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Part of the Weberian armoury of concepts dealing with legitimacy, deference has been defined by Howard Newby (The Deferential Worker, 1977) as ‘the form of social interaction which occurs in situations involving the exercise of traditional authority’. Submissive behaviour—but not necessarily, according to Newby, a normative endorsement of the status quo—is required on the part of the subordinate actor or group. A deferential performance need not imply deferential attitudes—merely a conforming to expectations within an unequal power relationship.

As with all concepts of legitimacy, deference requires reference both to those claiming as much as to those ascribing legitimacy to an order, and this in turn led Newby to coin the phrase ‘the deferential dialectic’ to describe the manner in which the superior ‘defined, evaluated and managed the relationship from above’, as much as it was being ‘interpreted, appraised and manipulated from below’. The face-to-face nature of the deferential relationship, and the overt inequality apparent at every turn, suggest that the traditional order within which this relationship is played out is grounded in the most morally powerful of values. Property ownership, with its hereditary overtones as in the case of family farms and the tied cottage, rural religiosity, and respect for natural forces, may all combine in a constellation of such values. The erosion of deferential behaviour amongst industrial workers has been caused by the disappearance of those same conditions for the exercise of such relationships and the collapse of the economic and moral basis to the order that maintained them. See also images of society.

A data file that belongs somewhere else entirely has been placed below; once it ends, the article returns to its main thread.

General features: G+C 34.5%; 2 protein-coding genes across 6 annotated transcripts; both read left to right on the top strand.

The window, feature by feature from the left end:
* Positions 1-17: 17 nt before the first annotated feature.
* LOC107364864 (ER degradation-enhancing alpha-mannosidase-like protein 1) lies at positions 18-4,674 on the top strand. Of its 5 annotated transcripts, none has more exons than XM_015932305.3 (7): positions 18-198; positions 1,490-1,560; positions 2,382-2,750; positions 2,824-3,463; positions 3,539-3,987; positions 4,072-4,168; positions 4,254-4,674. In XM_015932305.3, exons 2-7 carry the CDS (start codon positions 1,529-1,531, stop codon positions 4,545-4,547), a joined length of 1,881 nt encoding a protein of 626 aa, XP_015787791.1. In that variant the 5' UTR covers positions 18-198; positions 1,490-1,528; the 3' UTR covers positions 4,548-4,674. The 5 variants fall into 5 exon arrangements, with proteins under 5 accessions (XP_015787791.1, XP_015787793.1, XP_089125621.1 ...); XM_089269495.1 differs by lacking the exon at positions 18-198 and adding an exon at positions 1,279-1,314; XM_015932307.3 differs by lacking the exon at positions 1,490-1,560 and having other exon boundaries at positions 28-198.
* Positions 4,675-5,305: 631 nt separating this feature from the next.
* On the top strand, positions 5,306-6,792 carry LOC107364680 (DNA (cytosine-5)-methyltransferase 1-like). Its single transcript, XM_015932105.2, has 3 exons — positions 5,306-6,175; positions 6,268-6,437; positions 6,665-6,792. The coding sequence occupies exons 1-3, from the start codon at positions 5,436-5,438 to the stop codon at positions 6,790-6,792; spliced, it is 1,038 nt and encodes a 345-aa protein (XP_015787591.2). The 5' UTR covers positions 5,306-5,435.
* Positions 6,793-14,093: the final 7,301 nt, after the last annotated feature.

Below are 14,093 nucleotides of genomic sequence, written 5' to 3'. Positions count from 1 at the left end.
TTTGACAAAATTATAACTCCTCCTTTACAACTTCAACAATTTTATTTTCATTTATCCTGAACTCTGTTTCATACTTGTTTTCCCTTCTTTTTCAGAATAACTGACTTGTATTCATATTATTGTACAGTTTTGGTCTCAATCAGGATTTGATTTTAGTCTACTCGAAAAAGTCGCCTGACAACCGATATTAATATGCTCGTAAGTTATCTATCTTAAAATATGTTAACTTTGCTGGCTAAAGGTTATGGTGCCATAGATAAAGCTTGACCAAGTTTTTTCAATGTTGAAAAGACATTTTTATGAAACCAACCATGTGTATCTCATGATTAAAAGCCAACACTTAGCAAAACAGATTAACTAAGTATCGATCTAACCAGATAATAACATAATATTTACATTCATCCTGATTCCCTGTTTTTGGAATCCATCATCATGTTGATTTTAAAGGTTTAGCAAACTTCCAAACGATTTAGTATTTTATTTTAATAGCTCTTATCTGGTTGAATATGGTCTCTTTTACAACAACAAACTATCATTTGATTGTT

Subjects: Law — Sociology.

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